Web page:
Student or Learner
Why appearances can be deceiving and not appearance can be deceiving?
From this http://dictionary.cambridge.org/dict...?q=appearances I know that appearance can be used uncountably or countably.
What I understand is that "appearances can be deceiving" is about appearance in general so why not use the uncountable?
Also, these are examples provided by the web translator and how I perceive it:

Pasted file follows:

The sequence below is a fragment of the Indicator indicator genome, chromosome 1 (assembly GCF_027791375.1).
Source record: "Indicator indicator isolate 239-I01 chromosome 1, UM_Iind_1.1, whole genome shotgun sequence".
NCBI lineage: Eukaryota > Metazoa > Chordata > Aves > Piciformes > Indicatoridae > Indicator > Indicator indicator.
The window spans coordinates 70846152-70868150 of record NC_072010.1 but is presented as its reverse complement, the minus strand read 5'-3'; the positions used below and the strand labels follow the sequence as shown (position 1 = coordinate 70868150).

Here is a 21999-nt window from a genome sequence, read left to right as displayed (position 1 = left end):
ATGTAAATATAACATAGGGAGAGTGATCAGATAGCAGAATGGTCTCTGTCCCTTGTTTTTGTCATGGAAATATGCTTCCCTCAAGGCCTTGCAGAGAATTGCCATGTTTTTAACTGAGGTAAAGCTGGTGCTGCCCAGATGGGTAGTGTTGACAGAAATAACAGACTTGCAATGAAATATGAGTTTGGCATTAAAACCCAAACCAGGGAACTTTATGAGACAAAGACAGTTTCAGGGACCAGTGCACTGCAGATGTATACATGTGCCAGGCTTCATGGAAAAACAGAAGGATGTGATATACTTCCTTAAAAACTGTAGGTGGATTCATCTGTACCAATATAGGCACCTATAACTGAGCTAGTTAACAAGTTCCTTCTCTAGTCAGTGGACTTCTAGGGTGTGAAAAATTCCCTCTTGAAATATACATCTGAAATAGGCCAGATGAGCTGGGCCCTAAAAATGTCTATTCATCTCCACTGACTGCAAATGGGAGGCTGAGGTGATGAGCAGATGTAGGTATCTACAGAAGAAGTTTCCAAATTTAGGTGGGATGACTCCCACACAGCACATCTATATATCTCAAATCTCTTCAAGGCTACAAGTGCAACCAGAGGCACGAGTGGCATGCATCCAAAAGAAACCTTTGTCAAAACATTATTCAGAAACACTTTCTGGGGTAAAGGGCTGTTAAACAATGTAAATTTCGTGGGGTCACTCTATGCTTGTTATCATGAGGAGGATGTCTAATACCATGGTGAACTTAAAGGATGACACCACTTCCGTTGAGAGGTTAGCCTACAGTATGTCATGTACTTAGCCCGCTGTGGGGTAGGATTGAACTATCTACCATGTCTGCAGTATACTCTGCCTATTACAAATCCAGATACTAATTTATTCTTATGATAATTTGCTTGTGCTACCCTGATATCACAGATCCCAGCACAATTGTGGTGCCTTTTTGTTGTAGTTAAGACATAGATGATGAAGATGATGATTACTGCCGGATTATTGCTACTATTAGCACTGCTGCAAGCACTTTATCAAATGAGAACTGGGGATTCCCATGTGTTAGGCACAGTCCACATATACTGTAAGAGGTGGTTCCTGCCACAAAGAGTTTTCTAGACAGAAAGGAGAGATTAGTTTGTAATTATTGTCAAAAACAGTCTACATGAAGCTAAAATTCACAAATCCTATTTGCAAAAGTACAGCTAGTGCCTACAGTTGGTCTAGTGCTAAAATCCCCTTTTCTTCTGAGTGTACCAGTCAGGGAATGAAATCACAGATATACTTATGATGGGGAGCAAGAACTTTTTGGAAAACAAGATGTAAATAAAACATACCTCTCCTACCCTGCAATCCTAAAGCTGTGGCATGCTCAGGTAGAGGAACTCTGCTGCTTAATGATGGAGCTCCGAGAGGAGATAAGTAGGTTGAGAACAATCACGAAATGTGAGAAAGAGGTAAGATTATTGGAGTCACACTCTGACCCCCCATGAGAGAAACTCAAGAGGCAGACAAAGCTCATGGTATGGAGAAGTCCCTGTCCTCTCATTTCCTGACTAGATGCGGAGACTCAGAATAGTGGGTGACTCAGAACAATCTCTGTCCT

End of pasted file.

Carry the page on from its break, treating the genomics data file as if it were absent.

You can change the whole appearance of a room by just lighting it in certain way. - uncountable.
There was nothing unusual about her physical appearance. - uncountable.
the large car outside the house gave the appearance of wealth. - uncountable.
Aside from the dashes, am I wrong about these?
It's a general statement. You could use appearance when talking about a specific case.